If you watch too much cable news or read anything on the Internet during an election year (hello, everyone), it can start to seem like every primary is a make-or-break moment. Tuesday's primaries are no different. But why the Michigan primary is so important this year isn't just a symptom of news media wanting your attention. It's actually a pretty big deal for some candidates. It all comes down to how many delegates a state offers in a primary.
Michigan is a big deal on Tuesday because it's the same kind of delegate haul as Super Tuesday, when sixteen states voted. There are 147 delegates for the Democrats and 59 for the Republicans up for grabs in Michigan alone. Every election year, Michigan is a big deal, but the way that the primaries have turned out so far in 2016, Michigan is even more important. Especially for candidates like Vermont Sen. Bernie Sanders. As it stands, Sanders has 499 delegates to former Secretary of State Hillary Clinton's 1,134. To win the nomination, a Democratic candidate needs a total of 2,383 delegates. If Sanders beats Clinton in Michigan, along with Mississippi, that could give him a nice confidence boost to stay in the game. It would also show that the leftist senator could win in a more diverse state, as opposed to "easy" wins like his home state of Vermont.
But it's not just the delegate count that makes the state interesting. Michigan is the home to Flint, which has undergone a toxic water crisis this past year. It's also a state in which manufacturing and the 2008 automobile industry bailout are big issues. The candidates have been playing these cards heavily. Both Sanders and Clinton have called for Flint Mayor Rick Snyder to resign over the water crisis. During the debate on Sunday night, the two candidates also went head to head over the auto bailout and other domestic economic issues that pull on the heartstrings of Michigan voters.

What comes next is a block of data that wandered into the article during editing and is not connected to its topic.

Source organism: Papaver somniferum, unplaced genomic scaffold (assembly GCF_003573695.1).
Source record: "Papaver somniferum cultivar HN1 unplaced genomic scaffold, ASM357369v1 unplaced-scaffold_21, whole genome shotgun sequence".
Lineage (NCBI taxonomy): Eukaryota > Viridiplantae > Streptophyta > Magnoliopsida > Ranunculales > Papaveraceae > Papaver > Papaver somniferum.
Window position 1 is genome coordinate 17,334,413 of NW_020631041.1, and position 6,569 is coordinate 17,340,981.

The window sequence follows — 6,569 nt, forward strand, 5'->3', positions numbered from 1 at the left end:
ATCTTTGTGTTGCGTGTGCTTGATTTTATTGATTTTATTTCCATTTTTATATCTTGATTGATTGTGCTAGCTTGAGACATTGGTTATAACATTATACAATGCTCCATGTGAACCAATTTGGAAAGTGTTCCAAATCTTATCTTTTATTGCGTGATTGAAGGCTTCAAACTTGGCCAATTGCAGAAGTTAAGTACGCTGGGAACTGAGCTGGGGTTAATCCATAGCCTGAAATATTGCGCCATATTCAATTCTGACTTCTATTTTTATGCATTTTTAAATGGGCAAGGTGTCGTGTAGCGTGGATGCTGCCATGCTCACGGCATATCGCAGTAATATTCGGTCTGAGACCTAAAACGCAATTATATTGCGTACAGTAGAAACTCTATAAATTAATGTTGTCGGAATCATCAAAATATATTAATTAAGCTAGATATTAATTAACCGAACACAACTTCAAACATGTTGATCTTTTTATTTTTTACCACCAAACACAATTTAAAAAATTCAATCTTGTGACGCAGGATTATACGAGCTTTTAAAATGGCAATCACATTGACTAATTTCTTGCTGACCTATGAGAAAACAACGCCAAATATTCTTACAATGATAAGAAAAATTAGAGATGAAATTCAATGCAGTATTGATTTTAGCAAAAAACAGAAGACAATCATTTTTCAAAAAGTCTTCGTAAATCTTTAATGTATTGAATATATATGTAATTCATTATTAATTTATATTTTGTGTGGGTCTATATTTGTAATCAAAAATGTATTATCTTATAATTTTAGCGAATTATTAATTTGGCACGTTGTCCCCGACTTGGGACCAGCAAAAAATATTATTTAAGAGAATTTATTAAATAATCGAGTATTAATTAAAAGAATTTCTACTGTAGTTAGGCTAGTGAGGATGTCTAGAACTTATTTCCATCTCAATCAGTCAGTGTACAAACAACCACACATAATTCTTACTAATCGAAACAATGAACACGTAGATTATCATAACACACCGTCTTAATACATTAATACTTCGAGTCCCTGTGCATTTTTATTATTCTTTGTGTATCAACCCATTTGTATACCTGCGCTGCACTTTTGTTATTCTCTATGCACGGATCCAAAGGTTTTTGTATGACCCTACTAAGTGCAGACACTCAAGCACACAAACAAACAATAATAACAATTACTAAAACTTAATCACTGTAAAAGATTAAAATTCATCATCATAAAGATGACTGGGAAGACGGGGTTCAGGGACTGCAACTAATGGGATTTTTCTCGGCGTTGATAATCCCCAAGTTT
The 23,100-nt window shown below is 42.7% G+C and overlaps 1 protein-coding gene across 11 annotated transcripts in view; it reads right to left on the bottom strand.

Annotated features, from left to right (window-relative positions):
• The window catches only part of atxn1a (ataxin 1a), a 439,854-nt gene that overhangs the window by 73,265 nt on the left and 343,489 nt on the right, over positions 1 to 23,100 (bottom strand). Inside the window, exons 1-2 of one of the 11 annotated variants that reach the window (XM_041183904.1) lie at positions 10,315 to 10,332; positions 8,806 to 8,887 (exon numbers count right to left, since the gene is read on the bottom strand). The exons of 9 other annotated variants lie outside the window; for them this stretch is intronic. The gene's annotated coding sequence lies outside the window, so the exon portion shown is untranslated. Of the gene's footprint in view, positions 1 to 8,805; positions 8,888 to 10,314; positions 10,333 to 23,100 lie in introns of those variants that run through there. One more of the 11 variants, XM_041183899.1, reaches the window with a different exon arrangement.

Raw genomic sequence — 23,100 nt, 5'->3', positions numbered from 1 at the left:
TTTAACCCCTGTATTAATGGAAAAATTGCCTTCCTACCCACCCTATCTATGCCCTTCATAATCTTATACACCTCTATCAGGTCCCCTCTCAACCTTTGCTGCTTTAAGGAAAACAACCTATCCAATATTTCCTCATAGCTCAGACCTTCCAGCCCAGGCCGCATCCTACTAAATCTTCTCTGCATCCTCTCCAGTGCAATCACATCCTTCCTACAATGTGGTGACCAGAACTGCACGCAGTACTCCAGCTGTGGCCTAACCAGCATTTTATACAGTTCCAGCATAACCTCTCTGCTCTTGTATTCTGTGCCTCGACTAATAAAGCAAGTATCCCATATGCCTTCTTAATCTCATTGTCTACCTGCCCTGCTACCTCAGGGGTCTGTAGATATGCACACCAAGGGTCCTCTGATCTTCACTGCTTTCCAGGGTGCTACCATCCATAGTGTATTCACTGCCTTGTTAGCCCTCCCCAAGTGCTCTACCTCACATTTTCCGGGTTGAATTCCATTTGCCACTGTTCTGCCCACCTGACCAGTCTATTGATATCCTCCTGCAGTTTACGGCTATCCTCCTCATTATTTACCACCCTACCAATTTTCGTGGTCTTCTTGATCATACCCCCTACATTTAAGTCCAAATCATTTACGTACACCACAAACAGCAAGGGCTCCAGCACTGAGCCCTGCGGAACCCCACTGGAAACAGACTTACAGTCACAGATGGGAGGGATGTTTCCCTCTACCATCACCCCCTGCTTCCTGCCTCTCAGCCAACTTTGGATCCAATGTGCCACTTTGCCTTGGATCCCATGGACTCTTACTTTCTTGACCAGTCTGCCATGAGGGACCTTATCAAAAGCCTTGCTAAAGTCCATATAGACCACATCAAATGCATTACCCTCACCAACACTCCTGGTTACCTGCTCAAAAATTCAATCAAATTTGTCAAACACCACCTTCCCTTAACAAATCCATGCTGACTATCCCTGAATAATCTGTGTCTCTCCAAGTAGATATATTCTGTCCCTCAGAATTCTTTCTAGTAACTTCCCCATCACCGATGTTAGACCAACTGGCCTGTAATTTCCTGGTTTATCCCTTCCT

Think of it this way: Michigan comes with as much baggage as liking your most recent ex's wedding photos on Facebook. There are layers and layers of meaning regarding who comes out to vote and who those voters choose out of the two Democratic candidates. It's a state in which voter turnout, a phrase political pundits often throw around on primary days, will be very high and very indicative of how a candidate can perform in the upcoming general election.
Sanders was definitely behind Clinton Tuesday afternoon, but winning Michigan would give him a reason to stick it out just a little bit longer because of the demographics and issues at stake. The state of Michigan's economy could be a good or bad thing for both Democratic candidates. If Sanders takes the state by a long shot, it means Clinton campaign staffers will be wringing their hands Wednesday morning. If Clinton takes it, Sanders supporters might have to start facing some hard truths about their chances of winning the nomination.
On the other side of the aisle, Michigan will also serve as a testing ground for frontrunner Donald Trump and other Republicans. If the voter profile is similar to 2012, according to the Los Angeles Times, the Republican voter base in Michigan will be "mostly male, white and high school-educated," which means that Trump should come out as the winner. That adds a whole other layer of baggage when it comes to nominating a Democratic candidate.
For both Republicans and Democrats, Tuesday is a crucial night in Michigan. Think of it as another huge audition for November's election. If you've been wishing on a star for something to surprise you during this primary cycle, tonight's the last chance to have your mind blown.